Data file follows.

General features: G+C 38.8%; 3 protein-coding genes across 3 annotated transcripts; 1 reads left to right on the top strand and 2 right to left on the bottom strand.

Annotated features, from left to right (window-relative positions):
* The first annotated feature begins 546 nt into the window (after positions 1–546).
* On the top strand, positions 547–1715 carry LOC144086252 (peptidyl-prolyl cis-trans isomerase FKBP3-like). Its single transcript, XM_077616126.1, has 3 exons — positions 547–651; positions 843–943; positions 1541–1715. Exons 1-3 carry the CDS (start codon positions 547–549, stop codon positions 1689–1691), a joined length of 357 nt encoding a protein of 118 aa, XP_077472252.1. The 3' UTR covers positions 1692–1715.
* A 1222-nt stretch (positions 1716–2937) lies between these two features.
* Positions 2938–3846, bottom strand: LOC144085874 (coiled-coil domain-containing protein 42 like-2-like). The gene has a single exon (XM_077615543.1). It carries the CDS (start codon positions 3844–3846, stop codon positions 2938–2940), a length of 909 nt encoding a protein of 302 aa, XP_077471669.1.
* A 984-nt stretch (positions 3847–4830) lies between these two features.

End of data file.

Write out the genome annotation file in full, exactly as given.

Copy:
General features: G+C 38.8%; 3 protein-coding genes across 3 annotated transcripts; 1 reads left to right on the top strand and 2 right to left on the bottom strand.

Annotated features, from left to right (window-relative positions):
* The first annotated feature begins 546 nt into the window (after positions 1–546).
* On the top strand, positions 547–1715 carry LOC144086252 (peptidyl-prolyl cis-trans isomerase FKBP3-like). Its single transcript, XM_077616126.1, has 3 exons — positions 547–651; positions 843–943; positions 1541–1715. Exons 1-3 carry the CDS (start codon positions 547–549, stop codon positions 1689–1691), a joined length of 357 nt encoding a protein of 118 aa, XP_077472252.1. The 3' UTR covers positions 1692–1715.
* A 1222-nt stretch (positions 1716–2937) lies between these two features.
* Positions 2938–3846, bottom strand: LOC144085874 (coiled-coil domain-containing protein 42 like-2-like). The gene has a single exon (XM_077615543.1). It carries the CDS (start codon positions 3844–3846, stop codon positions 2938–2940), a length of 909 nt encoding a protein of 302 aa, XP_077471669.1.
* A 984-nt stretch (positions 3847–4830) lies between these two features.